It breaks the heart to observe, but the more happiness he spreads throughout the globe, the more suspicion surrounds the motives of Mr Tony Blair. The latest African centre of special Blairite interest to draw critical attention is Rwanda, where that singular philanthropist has been so busy of late.
Saturday's Daily Mail dwelt on private jet flights on the dime of best buddy President Paul Kagame, on whom he lavishes the sort of praise once reserved for Gaddafi. Whether or not Mr Kagame ordered the genocidal slaughter of Hutu civilians when leading the Tutsi army during the civil war, a disturbing number of journalists (all feral beasts no doubt) have been killed and jailed while he has been in power.
What so appeals to Mr Tony about Rwanda remains a mystery. The country's natural wealth is negligible, although one way or t'other it seems to come by a startling amount of valuable minerals mined across the Congolese border. Whatever explains his fascination – and to others, as always, we leave the cynicism and sneering – the Kagame administration is said to be "absolutely stuffed" with former Blair advisers working for his Africa Governance Initiative.
Time may reveal more about this curious friendship. Until then, we trust Mr Tony will continue his good works in Africa; and that if ever he feels his altruistic energies flagging, he won't be too proud to invite Prince Andrew on board to relieve some of the weight from his shoulders.
* What a joy, meanwhile, to see another great mate of Mr T's getting on. Sir John Scarlett (he's indestructible!) is unveiled as a director of Times Newspaper Ltd, and, fingers crossed, this is only the start of the former MI6 supremo's career within the empire. Soon Rupert will need some independent souls to oversee the "spun-off" Sky News, in compliance with his entirely credible guarantee to the Government. Who better than the man who established a fearsome ability to resist pressure in dealing with Alastair Campbell over how to present that WMD intelligence?
Another new director of Times Newspapers is Prudence, the forgotten Murdoch, and Rupert's first-born. With second daughter Elisabeth poised to join brothers James and Lachlan on the News Corporation board once the latter's £415m purchase of her production company Shine is complete, the old boy's hatred of dynastic family structures may be waning a little. Thankfully, however, his anti-monarchy instincts are as strong as ever. Where some quality titles would have overplayed the scoop, yesterday's Sunday Times restricted coverage of Kate Middleton's wedding dress to a chunk of the front page, and all of pages 2-3. Insouciantly thrown away, and all the more captivating for that.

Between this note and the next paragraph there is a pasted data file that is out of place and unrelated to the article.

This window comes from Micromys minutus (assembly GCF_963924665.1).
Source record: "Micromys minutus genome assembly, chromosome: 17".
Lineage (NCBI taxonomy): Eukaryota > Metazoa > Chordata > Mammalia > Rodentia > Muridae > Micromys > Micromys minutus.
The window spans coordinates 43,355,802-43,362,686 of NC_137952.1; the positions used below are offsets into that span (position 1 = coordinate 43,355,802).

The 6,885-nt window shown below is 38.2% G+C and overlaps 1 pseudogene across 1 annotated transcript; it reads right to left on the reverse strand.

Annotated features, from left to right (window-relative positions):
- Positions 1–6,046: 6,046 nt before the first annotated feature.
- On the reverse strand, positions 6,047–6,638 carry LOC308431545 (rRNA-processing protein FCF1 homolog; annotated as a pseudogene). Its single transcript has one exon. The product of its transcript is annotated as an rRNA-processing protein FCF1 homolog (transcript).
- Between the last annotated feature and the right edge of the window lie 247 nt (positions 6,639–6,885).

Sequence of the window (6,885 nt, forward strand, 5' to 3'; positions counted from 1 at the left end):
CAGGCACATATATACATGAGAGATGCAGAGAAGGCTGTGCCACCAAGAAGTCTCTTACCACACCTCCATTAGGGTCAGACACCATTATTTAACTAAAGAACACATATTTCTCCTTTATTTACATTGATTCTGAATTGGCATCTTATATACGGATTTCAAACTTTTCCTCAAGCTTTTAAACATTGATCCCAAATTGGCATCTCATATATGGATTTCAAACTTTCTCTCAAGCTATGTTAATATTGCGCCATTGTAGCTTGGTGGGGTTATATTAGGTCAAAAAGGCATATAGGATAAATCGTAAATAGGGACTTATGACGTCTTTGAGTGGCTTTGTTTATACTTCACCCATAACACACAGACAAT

* Making a rare public outing, David Miliband sidled on to the telly yesterday to chat with Andrew Marr. Asked if he intends to remain in politics, the senior Milbandroid said that he does – and with such quiet meaning that the subtitles, had there been any, would have borrowed from hide-and-seek days in the Hampstead nursery to read: "Coming to get you Ed, ready or nooooot!" And how David's alternative career in football with Sunderland FC is rubbing off on him. Speaking of any long-term ambitions, he will, he insisted, "take it one parliament at a time".
* Pringle caps off to the golf commentator Peter Alliss on reaching 80 last week. By the weirdest happenstance, somebody laying claim to the identical name as Peter (who features at No 1, piling coincidence upon coincidence, in my book of the leading 101 sporting irritants) wrote a while ago wishing me a happy Christmas, and "a good New Year, when I ... won't be a bit surprised to see articles in the Jewish Chronicle alongside, who knows, The Beano?" I haven't replied to this namesake from Surrey yet because I can't penetrate the oblique meaning, if any, of that JC reference. But I do think the Socrates of the 19th hole ought to know that someone is writing attemptedly mordant letters in his name, which might, in this present climate, be misinterpreted.
* A contender emerges for Road Sign of the Year. Nothing unusual about "Please Drive Carefully", but on the edges of the north Yorkshire village of Bedlam, it does look foolishly optimistic.